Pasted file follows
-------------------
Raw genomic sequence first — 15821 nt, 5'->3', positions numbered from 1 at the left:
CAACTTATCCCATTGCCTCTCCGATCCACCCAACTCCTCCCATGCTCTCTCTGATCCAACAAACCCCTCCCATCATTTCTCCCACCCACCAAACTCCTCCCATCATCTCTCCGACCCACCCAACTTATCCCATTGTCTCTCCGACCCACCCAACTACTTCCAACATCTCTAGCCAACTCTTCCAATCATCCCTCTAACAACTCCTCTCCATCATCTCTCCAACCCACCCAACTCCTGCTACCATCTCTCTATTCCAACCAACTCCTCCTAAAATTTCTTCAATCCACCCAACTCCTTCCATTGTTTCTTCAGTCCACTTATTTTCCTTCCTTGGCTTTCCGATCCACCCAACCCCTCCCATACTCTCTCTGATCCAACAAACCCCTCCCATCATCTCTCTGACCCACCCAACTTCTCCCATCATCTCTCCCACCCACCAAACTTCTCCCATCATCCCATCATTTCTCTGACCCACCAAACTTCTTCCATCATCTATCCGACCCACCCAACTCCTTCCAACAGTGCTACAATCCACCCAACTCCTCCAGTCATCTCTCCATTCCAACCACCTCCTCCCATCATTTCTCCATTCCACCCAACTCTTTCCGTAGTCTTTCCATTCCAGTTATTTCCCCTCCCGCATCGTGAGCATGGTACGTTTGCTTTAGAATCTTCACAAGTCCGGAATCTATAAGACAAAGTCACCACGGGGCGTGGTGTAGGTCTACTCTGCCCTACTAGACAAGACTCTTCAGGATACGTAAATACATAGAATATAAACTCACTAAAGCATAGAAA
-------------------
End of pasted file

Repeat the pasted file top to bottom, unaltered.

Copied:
Raw genomic sequence first — 15821 nt, 5'->3', positions numbered from 1 at the left:
CAACTTATCCCATTGCCTCTCCGATCCACCCAACTCCTCCCATGCTCTCTCTGATCCAACAAACCCCTCCCATCATTTCTCCCACCCACCAAACTCCTCCCATCATCTCTCCGACCCACCCAACTTATCCCATTGTCTCTCCGACCCACCCAACTACTTCCAACATCTCTAGCCAACTCTTCCAATCATCCCTCTAACAACTCCTCTCCATCATCTCTCCAACCCACCCAACTCCTGCTACCATCTCTCTATTCCAACCAACTCCTCCTAAAATTTCTTCAATCCACCCAACTCCTTCCATTGTTTCTTCAGTCCACTTATTTTCCTTCCTTGGCTTTCCGATCCACCCAACCCCTCCCATACTCTCTCTGATCCAACAAACCCCTCCCATCATCTCTCTGACCCACCCAACTTCTCCCATCATCTCTCCCACCCACCAAACTTCTCCCATCATCCCATCATTTCTCTGACCCACCAAACTTCTTCCATCATCTATCCGACCCACCCAACTCCTTCCAACAGTGCTACAATCCACCCAACTCCTCCAGTCATCTCTCCATTCCAACCACCTCCTCCCATCATTTCTCCATTCCACCCAACTCTTTCCGTAGTCTTTCCATTCCAGTTATTTCCCCTCCCGCATCGTGAGCATGGTACGTTTGCTTTAGAATCTTCACAAGTCCGGAATCTATAAGACAAAGTCACCACGGGGCGTGGTGTAGGTCTACTCTGCCCTACTAGACAAGACTCTTCAGGATACGTAAATACATAGAATATAAACTCACTAAAGCATAGAAA